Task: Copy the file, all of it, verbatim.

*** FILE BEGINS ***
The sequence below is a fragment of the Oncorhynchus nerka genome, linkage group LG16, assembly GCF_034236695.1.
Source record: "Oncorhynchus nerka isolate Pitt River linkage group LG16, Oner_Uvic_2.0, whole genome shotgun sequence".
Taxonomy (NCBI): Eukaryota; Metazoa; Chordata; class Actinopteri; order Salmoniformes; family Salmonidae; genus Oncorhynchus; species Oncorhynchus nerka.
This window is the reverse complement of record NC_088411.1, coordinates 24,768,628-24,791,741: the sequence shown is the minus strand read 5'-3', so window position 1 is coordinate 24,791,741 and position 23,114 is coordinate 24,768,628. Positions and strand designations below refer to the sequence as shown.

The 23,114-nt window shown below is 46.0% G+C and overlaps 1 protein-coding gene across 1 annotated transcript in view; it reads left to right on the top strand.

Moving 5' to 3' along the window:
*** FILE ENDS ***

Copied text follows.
The sequence below is a fragment of the Oncorhynchus nerka genome, linkage group LG16, assembly GCF_034236695.1.
Source record: "Oncorhynchus nerka isolate Pitt River linkage group LG16, Oner_Uvic_2.0, whole genome shotgun sequence".
Taxonomy (NCBI): Eukaryota; Metazoa; Chordata; class Actinopteri; order Salmoniformes; family Salmonidae; genus Oncorhynchus; species Oncorhynchus nerka.
This window is the reverse complement of record NC_088411.1, coordinates 24,768,628-24,791,741: the sequence shown is the minus strand read 5'-3', so window position 1 is coordinate 24,791,741 and position 23,114 is coordinate 24,768,628. Positions and strand designations below refer to the sequence as shown.

The 23,114-nt window shown below is 46.0% G+C and overlaps 1 protein-coding gene across 1 annotated transcript in view; it reads left to right on the top strand.

Moving 5' to 3' along the window: